Toms River officials voted down a measure that would ban all six classes of cannabis-based businesses allowed under New Jersey’s new marijuana legalization law, instead pausing to form a committee that will investigate such businesses’ impact on the community and what policies would best serve the township.
The council agreed to form the committee after a significant public showing against an ordinance that was originally intended to prohibit all types of cannabis businesses in town, though possession and cannabis delivery services remain legal statewide. The measure forming the committee drew the ire of Councilman Dan Rodrick, who refused to serve on the body, saying it was concocted at a closed door meeting to which he was not invited. His council colleagues, however, stated the discussion of the committee took place at the regular meeting of the council’s land use subcommittee.
Voters chose to legalize possession and sales of marijuana in the Nov. 2020 general election. In Toms River, about 63 percent of voters supported legalization, largely mirroring the state average. Ocean County already had the largest number of registered medical marijuana patients of any county in New Jersey before the vote was taken. Many local towns, including Brick, Lavallette, Seaside Park and Seaside Heights, have banned cannabis-based businesses by ordinance. South Toms River, however, will allow such businesses to operate.
“I believe that the residents may have been in favor of legalizing marijuana statewide, but I think if people were asked if they had to vote for recreational sales in Toms River they would not have supported that,” said Rodrick. “I vote no and I will not participate in the committee.”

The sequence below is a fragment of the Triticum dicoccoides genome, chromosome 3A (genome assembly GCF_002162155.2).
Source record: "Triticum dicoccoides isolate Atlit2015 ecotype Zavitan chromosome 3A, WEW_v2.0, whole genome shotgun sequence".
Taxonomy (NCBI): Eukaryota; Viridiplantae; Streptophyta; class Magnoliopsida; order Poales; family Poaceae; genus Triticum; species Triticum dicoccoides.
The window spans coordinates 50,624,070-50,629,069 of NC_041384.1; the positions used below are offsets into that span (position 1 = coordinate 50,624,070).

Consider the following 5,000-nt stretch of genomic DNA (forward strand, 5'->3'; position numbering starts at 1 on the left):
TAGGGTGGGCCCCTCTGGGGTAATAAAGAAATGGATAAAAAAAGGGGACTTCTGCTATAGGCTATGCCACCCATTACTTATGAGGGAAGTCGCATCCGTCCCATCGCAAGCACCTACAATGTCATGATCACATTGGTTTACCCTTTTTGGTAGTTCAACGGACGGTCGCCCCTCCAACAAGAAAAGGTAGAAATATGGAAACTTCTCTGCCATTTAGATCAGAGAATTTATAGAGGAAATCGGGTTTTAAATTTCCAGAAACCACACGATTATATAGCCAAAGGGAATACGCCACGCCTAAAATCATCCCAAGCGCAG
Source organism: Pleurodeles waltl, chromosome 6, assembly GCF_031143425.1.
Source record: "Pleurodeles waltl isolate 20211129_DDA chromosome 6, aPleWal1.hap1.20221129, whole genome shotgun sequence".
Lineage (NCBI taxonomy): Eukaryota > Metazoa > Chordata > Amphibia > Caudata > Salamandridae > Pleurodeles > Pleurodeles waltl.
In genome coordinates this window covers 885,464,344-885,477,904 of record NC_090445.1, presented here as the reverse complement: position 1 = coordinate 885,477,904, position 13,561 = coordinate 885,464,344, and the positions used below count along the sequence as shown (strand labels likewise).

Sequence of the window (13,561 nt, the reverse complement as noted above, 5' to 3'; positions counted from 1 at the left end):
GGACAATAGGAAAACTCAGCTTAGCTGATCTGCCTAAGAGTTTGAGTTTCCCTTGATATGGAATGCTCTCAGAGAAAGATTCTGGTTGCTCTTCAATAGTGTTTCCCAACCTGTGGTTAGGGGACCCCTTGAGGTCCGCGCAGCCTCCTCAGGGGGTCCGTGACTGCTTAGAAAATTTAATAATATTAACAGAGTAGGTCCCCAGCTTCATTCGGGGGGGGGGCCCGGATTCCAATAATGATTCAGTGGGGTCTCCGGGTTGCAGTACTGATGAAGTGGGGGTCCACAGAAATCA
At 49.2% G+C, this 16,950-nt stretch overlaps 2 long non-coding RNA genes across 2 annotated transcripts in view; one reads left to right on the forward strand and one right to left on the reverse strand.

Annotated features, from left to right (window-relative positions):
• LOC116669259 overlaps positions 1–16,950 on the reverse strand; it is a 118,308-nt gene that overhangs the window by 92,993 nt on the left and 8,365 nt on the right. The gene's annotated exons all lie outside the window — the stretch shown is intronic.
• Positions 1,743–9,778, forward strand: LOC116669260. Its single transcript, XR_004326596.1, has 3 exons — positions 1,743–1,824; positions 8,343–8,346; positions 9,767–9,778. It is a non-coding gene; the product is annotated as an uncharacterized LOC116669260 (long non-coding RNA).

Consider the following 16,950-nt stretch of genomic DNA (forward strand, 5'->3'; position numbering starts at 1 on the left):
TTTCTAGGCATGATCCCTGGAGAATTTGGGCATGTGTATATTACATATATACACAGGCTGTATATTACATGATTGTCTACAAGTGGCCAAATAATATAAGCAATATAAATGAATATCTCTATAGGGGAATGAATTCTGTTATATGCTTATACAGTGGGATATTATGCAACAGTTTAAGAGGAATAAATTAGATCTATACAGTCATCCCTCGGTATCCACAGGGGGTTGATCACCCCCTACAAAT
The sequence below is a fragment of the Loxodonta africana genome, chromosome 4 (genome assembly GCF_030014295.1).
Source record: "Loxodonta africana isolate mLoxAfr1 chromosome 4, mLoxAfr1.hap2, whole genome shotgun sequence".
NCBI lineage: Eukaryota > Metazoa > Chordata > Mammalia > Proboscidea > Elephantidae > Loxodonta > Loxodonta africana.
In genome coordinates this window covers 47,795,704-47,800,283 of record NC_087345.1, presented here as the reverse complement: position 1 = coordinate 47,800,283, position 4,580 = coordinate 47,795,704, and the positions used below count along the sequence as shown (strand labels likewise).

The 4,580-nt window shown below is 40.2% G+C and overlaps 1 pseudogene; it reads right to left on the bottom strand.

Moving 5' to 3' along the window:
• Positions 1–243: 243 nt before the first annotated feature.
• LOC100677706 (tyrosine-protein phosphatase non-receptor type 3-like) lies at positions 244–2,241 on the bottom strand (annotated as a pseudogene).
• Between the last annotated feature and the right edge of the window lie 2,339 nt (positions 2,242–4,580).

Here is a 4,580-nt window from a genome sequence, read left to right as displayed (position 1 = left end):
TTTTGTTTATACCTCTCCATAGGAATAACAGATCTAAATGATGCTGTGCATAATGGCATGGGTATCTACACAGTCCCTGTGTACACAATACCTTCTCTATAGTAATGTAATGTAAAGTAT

Councilwoman Laurie Huryk, who helped form the committee, said it will consist of 11 members. The 11 members will consist of three elected council members, five resident volunteers who were chosen from those who submitted applications and resumes, plus the Toms River Regional school district’s substance abuse counselor and representatives from the Ocean County Health Department and Toms River Police Department.
The committee’s members will represent those in favor of allowing cannabis businesses as well as those opposed. The residents chosen to serve are Brice Morgan, Pat Healy, Heather Scannell, Doreen Burns and Skip Simon. Huryk and Council President Kevin Geoghegan will represent the municipal council – Rodrick opted out – and Township Planner Dave Roberts will serve on the committee as well.
The committee, Huryk said, will hear from a number of consultants, from local business owners, to advocates on both sides of the issue. A financial advisor will also participate.
The committee is tasked with conducting research, hearing testimony and producing a report or recommendation by mid-July. To the chagrin of municipal leaders across the state, all types of marijuana businesses will be automatically added as conditional uses in particular zones if they are not banned by ordinance by Aug. 21. Those zoning rules will not be able to be changed for five years if no action is taken by the deadline, and all businesses that open during the five-year time period will be permanently grandfathered in if a future council chooses to prohibit marijuana businesses. The deadline has led officials in many towns to simply ban all types of cannabis businesses and elect to sort the issue out once the deadline has passed.
New Jersey separates marijuana-based businesses into six categories, known as classes: cultivation, manufacturing, wholesaling, distributing, retailing and delivery services.